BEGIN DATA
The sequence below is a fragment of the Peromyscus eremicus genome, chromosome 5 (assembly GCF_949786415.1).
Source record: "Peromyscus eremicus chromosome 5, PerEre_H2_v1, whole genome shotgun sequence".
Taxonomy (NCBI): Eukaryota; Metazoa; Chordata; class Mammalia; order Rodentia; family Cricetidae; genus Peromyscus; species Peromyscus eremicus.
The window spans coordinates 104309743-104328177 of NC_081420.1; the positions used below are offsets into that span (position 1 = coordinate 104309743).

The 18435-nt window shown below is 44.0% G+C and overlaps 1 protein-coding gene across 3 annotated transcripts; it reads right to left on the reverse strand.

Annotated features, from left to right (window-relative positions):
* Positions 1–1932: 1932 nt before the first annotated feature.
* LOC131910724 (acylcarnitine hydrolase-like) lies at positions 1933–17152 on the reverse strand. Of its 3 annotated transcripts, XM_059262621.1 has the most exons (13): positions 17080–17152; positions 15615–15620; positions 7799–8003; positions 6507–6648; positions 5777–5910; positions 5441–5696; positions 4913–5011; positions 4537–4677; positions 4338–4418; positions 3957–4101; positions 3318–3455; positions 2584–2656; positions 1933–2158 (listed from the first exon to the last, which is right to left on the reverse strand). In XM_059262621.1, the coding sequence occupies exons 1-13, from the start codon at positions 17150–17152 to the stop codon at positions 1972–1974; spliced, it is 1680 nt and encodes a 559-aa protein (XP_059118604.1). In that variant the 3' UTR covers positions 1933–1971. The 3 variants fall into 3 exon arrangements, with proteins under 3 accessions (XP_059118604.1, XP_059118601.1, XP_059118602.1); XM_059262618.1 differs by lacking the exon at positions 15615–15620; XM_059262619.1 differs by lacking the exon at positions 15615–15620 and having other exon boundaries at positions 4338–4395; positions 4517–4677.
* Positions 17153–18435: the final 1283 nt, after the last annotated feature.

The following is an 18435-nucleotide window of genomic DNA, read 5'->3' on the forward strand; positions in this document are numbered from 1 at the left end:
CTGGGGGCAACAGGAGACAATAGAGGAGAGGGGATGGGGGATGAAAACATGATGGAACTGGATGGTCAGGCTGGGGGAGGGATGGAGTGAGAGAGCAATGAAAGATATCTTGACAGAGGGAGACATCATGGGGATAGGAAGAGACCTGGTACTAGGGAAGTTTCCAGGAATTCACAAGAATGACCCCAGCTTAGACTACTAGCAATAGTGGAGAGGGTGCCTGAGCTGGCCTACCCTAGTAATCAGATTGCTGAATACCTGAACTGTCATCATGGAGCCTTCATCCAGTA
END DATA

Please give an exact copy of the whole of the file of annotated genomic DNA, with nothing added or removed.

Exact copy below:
The sequence below is a fragment of the Peromyscus eremicus genome, chromosome 5 (assembly GCF_949786415.1).
Source record: "Peromyscus eremicus chromosome 5, PerEre_H2_v1, whole genome shotgun sequence".
Taxonomy (NCBI): Eukaryota; Metazoa; Chordata; class Mammalia; order Rodentia; family Cricetidae; genus Peromyscus; species Peromyscus eremicus.
The window spans coordinates 104309743-104328177 of NC_081420.1; the positions used below are offsets into that span (position 1 = coordinate 104309743).

The 18435-nt window shown below is 44.0% G+C and overlaps 1 protein-coding gene across 3 annotated transcripts; it reads right to left on the reverse strand.

Annotated features, from left to right (window-relative positions):
* Positions 1–1932: 1932 nt before the first annotated feature.
* LOC131910724 (acylcarnitine hydrolase-like) lies at positions 1933–17152 on the reverse strand. Of its 3 annotated transcripts, XM_059262621.1 has the most exons (13): positions 17080–17152; positions 15615–15620; positions 7799–8003; positions 6507–6648; positions 5777–5910; positions 5441–5696; positions 4913–5011; positions 4537–4677; positions 4338–4418; positions 3957–4101; positions 3318–3455; positions 2584–2656; positions 1933–2158 (listed from the first exon to the last, which is right to left on the reverse strand). In XM_059262621.1, the coding sequence occupies exons 1-13, from the start codon at positions 17150–17152 to the stop codon at positions 1972–1974; spliced, it is 1680 nt and encodes a 559-aa protein (XP_059118604.1). In that variant the 3' UTR covers positions 1933–1971. The 3 variants fall into 3 exon arrangements, with proteins under 3 accessions (XP_059118604.1, XP_059118601.1, XP_059118602.1); XM_059262618.1 differs by lacking the exon at positions 15615–15620; XM_059262619.1 differs by lacking the exon at positions 15615–15620 and having other exon boundaries at positions 4338–4395; positions 4517–4677.
* Positions 17153–18435: the final 1283 nt, after the last annotated feature.

The following is an 18435-nucleotide window of genomic DNA, read 5'->3' on the forward strand; positions in this document are numbered from 1 at the left end:
CTGGGGGCAACAGGAGACAATAGAGGAGAGGGGATGGGGGATGAAAACATGATGGAACTGGATGGTCAGGCTGGGGGAGGGATGGAGTGAGAGAGCAATGAAAGATATCTTGACAGAGGGAGACATCATGGGGATAGGAAGAGACCTGGTACTAGGGAAGTTTCCAGGAATTCACAAGAATGACCCCAGCTTAGACTACTAGCAATAGTGGAGAGGGTGCCTGAGCTGGCCTACCCTAGTAATCAGATTGCTGAATACCTGAACTGTCATCATGGAGCCTTCATCCAGTA